The final research cruise of 2021 in the Bering and Chukchi seas came through the region in November. Scientists on board observed a variety of marine mammals, saw sea ice growth in real-time and found evidence of a healthy ecosystem despite warmer water temperatures from the summer.
Seth Danielson, a professor with the University of Alaska Fairbanks College of Fisheries and Ocean Science, led the cruise as chief scientist. The first time measurements were recorded from the Bering Strait in November was in 1960, according to Danielson.
“After 1960 there weren’t any other cruises that I’m aware of, in the month of November, until 2011. And that was a cruise that Karen Ashton led. Since Karen’s cruise in 2011, there have been a couple more that have gone north in November,” Danielson said. “A couple of them did manage to sample some stations on the shelf (of the Chukchi Sea), the way we did. They did that in pretty warm years.”
This cruise saw a much colder November in much of the Bering Strait and better sea ice conditions than in recent years.
Danielson presented his initial findings during a Strait Science presentation on Dec. 2 hosted by UAF’s Northwest campus. He was joined on board the Sikuliaq by many other researchers, including Catherine Berchok of the Alaska Fisheries Science Center Marine Mammal Lab.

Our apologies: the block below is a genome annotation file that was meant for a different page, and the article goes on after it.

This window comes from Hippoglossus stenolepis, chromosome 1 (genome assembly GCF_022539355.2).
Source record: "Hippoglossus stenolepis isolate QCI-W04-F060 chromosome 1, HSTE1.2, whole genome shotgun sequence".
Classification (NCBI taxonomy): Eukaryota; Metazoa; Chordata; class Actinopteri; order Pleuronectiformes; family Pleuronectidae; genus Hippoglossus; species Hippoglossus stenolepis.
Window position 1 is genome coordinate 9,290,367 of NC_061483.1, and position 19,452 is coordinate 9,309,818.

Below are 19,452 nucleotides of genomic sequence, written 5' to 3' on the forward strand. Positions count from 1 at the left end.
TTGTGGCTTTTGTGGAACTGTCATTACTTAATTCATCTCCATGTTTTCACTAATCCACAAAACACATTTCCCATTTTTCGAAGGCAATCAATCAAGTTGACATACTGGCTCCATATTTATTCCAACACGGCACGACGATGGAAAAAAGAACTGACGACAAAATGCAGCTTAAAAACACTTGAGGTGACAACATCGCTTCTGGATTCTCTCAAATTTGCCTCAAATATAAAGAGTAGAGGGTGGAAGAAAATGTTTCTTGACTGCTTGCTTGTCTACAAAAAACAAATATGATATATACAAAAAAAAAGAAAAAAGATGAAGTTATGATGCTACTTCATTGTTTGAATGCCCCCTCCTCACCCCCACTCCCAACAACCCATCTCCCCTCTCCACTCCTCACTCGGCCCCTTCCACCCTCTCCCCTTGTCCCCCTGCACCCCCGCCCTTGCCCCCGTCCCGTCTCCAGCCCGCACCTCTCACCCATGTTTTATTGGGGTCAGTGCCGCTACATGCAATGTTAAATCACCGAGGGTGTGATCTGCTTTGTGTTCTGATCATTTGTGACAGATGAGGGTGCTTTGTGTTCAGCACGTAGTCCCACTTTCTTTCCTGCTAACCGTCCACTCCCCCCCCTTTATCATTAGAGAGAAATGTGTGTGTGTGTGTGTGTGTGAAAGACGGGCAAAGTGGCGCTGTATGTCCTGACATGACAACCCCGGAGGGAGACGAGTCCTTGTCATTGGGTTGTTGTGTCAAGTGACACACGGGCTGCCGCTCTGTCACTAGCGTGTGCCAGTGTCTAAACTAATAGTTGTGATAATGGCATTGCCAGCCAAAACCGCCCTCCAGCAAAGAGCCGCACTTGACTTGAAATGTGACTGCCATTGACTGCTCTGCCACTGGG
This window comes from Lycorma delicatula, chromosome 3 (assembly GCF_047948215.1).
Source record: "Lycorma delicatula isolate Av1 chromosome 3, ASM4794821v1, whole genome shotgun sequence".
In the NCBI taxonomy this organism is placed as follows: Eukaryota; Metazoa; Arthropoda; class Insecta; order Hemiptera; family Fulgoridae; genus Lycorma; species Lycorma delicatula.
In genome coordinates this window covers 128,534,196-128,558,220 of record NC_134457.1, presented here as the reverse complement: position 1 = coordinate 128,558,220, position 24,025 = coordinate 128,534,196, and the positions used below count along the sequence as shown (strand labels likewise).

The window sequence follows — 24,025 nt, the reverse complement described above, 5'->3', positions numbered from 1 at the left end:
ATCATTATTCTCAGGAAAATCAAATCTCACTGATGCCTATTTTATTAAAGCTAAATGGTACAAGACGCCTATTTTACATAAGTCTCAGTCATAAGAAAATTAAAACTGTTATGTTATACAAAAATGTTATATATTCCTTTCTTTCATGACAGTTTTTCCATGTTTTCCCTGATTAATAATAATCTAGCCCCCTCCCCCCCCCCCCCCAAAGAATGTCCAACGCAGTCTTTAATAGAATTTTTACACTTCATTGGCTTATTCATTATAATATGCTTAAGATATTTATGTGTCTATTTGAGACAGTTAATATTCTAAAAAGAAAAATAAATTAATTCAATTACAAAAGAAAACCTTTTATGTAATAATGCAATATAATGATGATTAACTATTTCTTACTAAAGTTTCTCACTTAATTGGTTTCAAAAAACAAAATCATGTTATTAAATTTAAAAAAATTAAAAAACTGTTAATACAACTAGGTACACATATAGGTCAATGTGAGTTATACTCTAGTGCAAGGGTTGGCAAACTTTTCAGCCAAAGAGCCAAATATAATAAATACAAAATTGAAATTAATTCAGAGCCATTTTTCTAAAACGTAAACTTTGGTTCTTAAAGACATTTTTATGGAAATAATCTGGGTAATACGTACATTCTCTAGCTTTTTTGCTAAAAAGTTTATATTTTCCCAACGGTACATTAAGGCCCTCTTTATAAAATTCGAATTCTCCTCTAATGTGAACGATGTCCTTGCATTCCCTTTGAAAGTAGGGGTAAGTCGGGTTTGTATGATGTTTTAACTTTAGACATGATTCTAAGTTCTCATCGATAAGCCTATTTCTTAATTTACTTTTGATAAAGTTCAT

“I was surprised by how few bowheads and how many gray whales and humpbacks there were out there,” Berchok said.
Alaska Sea Grant’s Gay Sheffield remarked that local observations from across the region supported Berchok’s assessment too.
Berchok was observing marine mammals from the bridge of the ship on a regular basis throughout the nine-day voyage. The research team headed north from Seward on Nov. 7 and stopped through Nome on their return around Nov. 16.
They witnessed roughly a 20% or more increase in sea ice extent while in the Chukchi Sea during their trip, according to Danielson.
“Why we ever got a situation like this where it’s near freezing at the surface and warm near the bottom (of the sea). And the only thing I can think of is that it was the advection, the currents carrying ice over this region. And so ice did not form in place, but it must have been carried in,” Danielson said.
Other scientists on board the Sikuliaq were taking measurements from the Bering and Chukchi Seas to study water temperature, salinity and oxygen levels.
Southwest of St. Lawrence Island, there was a healthy amount of productivity for this late in the season happening in the Bering Sea ecosystem, according to Jackie Grebmeier, a researcher with the University of Maryland Center for Environmental Sciences.
“So there is still Chlorophyll,” Grebmeier said. “This is viable Chlorophyll on the bottom (of the seafloor) that can provide both food for consumption as well for microbial and carbon cycling. So it’s still going on into November although the values are about 50% less than what we have during the real productive times in July.”
Grebmeier, Danielson and other scientists from the Sikuliaq are still compiling their final observations. The research team will publish more formal findings sometime in the next couple of years.